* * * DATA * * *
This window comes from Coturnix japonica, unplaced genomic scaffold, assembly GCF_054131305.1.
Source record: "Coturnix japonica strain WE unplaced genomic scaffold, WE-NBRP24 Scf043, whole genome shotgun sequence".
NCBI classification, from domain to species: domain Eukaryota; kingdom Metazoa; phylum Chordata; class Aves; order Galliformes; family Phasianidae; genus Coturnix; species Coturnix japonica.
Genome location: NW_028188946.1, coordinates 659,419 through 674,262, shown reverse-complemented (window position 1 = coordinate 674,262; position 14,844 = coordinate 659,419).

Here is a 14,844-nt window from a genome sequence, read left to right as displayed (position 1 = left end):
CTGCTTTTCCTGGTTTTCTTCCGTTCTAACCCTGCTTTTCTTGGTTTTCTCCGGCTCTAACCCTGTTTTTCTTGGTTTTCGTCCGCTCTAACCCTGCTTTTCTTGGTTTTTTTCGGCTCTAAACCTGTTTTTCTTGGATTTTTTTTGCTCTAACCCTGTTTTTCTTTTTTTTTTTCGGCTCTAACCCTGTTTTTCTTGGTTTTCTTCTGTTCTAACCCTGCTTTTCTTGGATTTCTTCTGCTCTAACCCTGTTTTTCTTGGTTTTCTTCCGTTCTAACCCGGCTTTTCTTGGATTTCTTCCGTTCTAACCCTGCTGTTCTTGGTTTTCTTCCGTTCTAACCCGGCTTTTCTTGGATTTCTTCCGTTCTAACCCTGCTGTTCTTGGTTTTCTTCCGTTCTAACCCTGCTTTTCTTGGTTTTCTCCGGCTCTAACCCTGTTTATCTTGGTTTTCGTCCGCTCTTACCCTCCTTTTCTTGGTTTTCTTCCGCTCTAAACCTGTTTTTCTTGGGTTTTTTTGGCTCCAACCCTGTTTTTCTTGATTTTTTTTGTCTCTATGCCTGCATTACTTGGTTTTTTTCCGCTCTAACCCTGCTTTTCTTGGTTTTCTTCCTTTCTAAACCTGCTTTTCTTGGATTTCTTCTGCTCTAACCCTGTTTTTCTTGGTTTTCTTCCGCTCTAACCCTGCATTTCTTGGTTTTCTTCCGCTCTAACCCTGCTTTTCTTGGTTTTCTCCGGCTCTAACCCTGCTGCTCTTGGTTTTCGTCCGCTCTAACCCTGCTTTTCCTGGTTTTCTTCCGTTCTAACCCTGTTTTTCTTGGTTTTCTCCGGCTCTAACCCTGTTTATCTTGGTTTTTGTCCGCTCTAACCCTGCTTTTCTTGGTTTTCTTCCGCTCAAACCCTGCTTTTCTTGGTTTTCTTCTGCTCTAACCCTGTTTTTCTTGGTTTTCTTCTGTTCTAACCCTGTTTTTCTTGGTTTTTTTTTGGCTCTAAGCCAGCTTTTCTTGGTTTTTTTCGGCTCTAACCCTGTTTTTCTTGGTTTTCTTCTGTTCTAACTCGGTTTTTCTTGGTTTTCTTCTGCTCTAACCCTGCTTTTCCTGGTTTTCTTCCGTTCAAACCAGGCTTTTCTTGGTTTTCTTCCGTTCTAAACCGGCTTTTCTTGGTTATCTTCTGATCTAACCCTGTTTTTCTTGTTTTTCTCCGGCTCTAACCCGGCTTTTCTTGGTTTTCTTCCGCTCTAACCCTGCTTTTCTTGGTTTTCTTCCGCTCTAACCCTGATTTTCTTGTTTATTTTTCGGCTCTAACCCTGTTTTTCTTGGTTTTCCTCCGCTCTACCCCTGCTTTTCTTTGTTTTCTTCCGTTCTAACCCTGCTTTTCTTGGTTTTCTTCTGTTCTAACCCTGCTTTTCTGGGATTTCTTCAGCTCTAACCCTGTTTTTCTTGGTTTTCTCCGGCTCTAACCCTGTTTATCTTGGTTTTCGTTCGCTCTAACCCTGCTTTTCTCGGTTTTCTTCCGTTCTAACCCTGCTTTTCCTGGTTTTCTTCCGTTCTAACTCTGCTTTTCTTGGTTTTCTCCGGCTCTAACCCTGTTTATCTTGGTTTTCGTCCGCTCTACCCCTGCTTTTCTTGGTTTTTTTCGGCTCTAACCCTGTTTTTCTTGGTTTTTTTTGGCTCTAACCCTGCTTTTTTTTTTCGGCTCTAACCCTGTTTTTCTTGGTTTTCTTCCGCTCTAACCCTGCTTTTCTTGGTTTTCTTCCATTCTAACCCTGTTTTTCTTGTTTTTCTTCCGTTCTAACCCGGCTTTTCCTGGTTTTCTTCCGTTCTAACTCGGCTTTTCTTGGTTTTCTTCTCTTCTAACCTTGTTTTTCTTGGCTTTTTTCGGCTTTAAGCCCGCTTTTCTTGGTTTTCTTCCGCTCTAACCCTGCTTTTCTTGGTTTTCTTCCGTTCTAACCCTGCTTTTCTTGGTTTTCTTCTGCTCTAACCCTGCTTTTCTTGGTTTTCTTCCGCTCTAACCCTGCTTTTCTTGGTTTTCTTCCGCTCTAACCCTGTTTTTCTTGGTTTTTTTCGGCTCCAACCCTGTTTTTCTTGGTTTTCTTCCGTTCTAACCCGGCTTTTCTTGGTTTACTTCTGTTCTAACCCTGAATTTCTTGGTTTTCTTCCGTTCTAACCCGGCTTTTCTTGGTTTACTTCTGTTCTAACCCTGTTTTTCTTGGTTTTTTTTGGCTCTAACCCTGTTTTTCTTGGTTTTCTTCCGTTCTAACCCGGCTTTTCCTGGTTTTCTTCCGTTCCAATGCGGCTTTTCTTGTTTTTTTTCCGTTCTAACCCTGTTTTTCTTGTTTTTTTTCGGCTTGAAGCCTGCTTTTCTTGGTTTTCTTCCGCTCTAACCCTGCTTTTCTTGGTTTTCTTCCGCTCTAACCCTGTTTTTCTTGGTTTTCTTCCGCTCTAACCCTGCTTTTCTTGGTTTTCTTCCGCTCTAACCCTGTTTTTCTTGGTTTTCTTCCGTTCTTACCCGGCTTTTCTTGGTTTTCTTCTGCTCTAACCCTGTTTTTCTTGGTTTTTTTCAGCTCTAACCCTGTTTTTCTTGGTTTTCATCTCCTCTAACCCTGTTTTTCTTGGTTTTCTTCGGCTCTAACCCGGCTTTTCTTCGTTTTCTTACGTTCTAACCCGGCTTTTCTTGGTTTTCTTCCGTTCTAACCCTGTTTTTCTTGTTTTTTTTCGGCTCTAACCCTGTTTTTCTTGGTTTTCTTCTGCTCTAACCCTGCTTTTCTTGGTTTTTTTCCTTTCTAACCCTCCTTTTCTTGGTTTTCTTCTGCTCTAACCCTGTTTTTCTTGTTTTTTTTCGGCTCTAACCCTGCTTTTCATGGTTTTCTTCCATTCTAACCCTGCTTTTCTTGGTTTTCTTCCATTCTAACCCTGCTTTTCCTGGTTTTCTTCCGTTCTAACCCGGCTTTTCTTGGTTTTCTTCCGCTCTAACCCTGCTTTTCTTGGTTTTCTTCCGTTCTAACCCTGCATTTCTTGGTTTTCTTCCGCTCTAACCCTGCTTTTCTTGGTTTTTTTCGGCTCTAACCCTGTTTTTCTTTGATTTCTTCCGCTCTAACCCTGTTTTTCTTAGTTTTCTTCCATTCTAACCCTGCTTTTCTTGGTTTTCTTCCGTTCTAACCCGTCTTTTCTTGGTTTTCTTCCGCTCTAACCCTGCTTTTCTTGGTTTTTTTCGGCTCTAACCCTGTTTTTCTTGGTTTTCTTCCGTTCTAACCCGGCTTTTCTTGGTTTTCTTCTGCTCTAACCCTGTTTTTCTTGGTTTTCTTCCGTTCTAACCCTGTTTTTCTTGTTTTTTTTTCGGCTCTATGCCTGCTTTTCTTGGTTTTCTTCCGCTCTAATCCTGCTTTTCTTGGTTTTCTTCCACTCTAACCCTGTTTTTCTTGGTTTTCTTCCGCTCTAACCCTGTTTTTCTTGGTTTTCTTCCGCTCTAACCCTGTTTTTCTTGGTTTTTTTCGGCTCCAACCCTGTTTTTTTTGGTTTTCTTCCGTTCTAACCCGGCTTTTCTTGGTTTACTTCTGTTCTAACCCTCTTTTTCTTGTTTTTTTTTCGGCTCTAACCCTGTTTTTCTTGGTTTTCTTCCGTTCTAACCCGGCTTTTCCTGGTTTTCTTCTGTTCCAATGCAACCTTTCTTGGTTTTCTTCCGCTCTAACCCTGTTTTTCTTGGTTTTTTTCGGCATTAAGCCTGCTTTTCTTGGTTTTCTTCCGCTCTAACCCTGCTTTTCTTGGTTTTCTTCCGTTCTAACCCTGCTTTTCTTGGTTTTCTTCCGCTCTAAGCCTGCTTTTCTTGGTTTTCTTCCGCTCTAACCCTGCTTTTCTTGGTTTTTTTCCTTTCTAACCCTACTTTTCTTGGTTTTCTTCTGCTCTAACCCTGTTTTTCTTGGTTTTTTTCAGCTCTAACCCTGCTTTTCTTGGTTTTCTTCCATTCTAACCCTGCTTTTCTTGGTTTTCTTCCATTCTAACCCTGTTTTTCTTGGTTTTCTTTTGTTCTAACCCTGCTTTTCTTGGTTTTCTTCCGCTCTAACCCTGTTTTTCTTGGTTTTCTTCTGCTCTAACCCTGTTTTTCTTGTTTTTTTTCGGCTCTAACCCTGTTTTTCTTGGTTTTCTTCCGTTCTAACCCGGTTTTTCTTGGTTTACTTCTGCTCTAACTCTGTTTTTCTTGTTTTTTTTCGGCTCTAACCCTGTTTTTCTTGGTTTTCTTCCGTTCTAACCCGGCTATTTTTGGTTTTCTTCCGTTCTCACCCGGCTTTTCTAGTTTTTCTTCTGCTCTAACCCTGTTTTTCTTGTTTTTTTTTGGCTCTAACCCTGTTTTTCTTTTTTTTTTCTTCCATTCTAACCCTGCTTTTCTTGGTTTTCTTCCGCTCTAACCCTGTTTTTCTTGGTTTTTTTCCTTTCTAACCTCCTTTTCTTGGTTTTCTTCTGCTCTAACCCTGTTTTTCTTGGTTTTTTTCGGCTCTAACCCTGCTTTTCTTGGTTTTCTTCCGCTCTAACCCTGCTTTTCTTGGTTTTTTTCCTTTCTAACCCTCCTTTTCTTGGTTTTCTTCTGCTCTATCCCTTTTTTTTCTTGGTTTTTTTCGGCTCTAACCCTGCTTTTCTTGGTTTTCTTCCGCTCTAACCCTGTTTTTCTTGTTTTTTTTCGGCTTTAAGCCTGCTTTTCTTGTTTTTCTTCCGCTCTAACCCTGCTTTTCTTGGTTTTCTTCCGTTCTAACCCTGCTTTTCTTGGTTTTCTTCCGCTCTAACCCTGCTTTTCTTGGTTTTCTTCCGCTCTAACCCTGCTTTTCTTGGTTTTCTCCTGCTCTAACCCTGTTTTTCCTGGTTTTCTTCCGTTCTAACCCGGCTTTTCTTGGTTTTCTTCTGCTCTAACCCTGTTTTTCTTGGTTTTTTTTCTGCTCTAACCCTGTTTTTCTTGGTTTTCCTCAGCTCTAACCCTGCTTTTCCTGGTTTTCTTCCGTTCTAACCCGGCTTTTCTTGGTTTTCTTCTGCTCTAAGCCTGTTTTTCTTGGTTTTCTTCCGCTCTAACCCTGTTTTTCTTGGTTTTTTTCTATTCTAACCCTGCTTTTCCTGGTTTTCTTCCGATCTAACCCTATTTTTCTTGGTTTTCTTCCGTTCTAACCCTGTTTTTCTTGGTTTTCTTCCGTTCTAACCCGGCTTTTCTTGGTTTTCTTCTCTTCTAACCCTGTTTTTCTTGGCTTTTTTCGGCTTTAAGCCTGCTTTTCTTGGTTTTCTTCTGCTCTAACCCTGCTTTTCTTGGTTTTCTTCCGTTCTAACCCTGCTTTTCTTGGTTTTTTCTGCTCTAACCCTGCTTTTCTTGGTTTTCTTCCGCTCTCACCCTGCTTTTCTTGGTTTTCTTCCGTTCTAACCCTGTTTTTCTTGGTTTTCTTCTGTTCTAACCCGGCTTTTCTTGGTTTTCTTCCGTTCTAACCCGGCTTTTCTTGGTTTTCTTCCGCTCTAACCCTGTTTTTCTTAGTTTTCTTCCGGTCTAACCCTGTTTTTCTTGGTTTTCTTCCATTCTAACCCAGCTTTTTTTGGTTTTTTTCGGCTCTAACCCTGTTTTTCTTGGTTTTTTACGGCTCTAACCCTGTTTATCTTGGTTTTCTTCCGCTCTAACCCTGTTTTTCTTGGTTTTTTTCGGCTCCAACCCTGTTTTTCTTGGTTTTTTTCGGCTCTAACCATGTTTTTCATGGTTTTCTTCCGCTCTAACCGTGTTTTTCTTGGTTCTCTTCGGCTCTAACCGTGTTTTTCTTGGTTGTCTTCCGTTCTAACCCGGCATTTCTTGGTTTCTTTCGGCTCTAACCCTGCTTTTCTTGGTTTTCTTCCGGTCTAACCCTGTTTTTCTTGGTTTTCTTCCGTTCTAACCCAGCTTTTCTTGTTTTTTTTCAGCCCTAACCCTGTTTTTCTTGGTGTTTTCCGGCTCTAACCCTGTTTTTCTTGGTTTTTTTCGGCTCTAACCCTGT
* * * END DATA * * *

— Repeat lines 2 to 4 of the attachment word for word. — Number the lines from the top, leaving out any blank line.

Source record: "Coturnix japonica strain WE unplaced genomic scaffold, WE-NBRP24 Scf043, whole genome shotgun sequence".
NCBI classification, from domain to species: domain Eukaryota; kingdom Metazoa; phylum Chordata; class Aves; order Galliformes; family Phasianidae; genus Coturnix; species Coturnix japonica.
Genome location: NW_028188946.1, coordinates 659,419 through 674,262, shown reverse-complemented (window position 1 = coordinate 674,262; position 14,844 = coordinate 659,419).